On the first turn, the Muslims move first; after that a die roll is used to determine who has the initiative. The die roll is added to the overall commanders' command range and the higher number wins the initiative.  

 The sequence of play is easy to follow, and is the following:

Determine Activation 
Move Leaders
Activated Units Move, and/or Fire
Activated Units Shock Attack
Inactive Units May try to reform

 The activation is of separate contingents on each side: Heavy Cavalry or Heavy Infantry etc. Each contingent must pass an activation die roll. One ten-sided die is used for the roll. The Muslims must roll a 0-4 and the Franks must roll a 0-5. Whatever contingent your leader is with gets to subtract -1 from the die roll.

 Leaders can actually die by fire or shock attack (this actually happened to the Muslim force). The Muslim Wagon Train unit cannot be attacked, but the die roll for the Muslim troops to try to reform is affected. The die roll has +1 added to it if the wagon train is within the movement allowance of a Frankish unit. It goes up to a +3 if a Frankish unit is adjacent to the wagon train. The wagon train was the Muslim booty from their traipse through Aquitaine.

 The following is a run through of a turn of the game. The ziploc version does not come with a ten-sided die, but the game has two different sets of 0-9 counters.

 The Muslims move first on turn one. The left contingent of the Muslim line has passed its activation roll and it is going to move and attack. The game represents eastern archer warfare well. The Muslim light cavalry/archer units can move fire and then move again. It costs one movement point to fire missiles. Both light cavalry fire and then withdraw. The Franks start in a shield wall so that gives a -2 to the roll, and the light cavalry are one hex away so that gives a +1 to the missile die roll. Both units fail to make a hit on the missile chart and move back from whence they came.

 The two Muslim heavy cavalry units will attack the end of the Frankish heavy infantry line. They get a +1 for having the Muslim leader present (Abd ar-Rahman) and a -1 for attacking heavy infantry. They get a 'disordered' result against the Frankish heavy infantry. The other Muslim heavy cavalry has to attack the other Frankish heavy infantry to its front. It gets an engaged result on the shock attack chart.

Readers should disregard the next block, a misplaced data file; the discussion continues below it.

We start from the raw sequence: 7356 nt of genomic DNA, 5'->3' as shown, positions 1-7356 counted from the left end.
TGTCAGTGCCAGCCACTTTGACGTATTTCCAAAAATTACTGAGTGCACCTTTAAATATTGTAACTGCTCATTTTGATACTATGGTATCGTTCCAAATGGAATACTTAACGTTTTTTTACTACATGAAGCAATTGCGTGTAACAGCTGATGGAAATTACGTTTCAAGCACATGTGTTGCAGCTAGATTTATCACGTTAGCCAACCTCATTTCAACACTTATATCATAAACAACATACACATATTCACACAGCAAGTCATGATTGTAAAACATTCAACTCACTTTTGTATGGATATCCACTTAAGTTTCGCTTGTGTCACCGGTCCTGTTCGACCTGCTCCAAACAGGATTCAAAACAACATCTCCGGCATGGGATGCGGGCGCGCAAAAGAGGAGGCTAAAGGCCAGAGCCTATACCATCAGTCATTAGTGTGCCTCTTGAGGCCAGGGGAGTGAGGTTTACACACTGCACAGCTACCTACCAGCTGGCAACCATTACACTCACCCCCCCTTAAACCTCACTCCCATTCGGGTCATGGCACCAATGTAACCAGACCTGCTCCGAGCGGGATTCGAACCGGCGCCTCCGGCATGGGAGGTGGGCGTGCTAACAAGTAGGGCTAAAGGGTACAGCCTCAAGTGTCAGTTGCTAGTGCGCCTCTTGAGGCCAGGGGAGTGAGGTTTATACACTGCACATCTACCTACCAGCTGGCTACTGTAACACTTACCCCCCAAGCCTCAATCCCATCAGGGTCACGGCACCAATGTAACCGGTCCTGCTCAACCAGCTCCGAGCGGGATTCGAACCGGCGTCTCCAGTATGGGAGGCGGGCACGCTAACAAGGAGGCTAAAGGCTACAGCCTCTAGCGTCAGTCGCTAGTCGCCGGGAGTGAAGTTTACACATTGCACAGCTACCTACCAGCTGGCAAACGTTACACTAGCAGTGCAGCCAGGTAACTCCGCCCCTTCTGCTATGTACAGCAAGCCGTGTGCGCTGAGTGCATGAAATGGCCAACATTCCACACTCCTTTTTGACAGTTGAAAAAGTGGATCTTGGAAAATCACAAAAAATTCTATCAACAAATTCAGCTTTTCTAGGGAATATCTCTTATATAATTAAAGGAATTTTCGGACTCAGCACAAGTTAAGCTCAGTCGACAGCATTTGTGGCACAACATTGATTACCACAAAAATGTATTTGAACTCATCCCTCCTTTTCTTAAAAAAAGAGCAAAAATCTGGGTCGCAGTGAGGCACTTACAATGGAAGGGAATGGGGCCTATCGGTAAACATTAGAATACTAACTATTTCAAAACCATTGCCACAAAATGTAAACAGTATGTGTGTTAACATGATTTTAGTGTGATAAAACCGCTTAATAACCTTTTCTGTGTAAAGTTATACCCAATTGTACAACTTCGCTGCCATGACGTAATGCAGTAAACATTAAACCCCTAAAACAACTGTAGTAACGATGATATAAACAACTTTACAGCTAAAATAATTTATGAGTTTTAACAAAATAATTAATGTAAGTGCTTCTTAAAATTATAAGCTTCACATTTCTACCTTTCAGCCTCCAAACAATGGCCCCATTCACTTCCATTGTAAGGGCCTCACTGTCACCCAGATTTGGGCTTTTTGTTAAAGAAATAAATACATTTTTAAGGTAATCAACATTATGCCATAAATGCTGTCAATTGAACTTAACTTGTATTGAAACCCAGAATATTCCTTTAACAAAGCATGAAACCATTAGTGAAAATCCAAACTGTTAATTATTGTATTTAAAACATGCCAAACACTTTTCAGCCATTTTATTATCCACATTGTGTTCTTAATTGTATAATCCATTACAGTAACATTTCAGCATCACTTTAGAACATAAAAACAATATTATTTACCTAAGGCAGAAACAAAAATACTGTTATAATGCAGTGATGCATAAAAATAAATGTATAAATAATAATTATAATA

Victory is determined by whichever side accumulates fifteen eliminated units first. There is a victory check at the end of each turn. The games play out much like a game about Hastings. The Frankish player has to know exactly when to break from his shield wall because of all of the defensive bonuses it gives. The Muslim player has to hope for good rolls for his light cavalry to cause disorder in the Frankish ranks that he can then take advantage of with his heavy cavalry.

 If you like the folio type wargames with simple rules and a small counter mix, then this game is perfect for you. I happen to like them, and this game, and I feel it does a great job of reproducing warfare in the eighth century in Western Europe. I believe these types of games have allowed wargaming companies to bring us a much larger amount of battles than would be available without this format. They are also good for the wargamer's wallet.


The Japanese Battleship Nagato by Dmitry Mironov   These books by Kagero on warships are subtitled "Super ...

The Japanese Battleship Nagato by Dmitry Mironov The Japanese Battleship Nagato by Dmitry Mironov

For your Wargamer, Toy soldier collector, MiniFig collector, military history nut. Reviews, interviews, Model Making, AARs and books!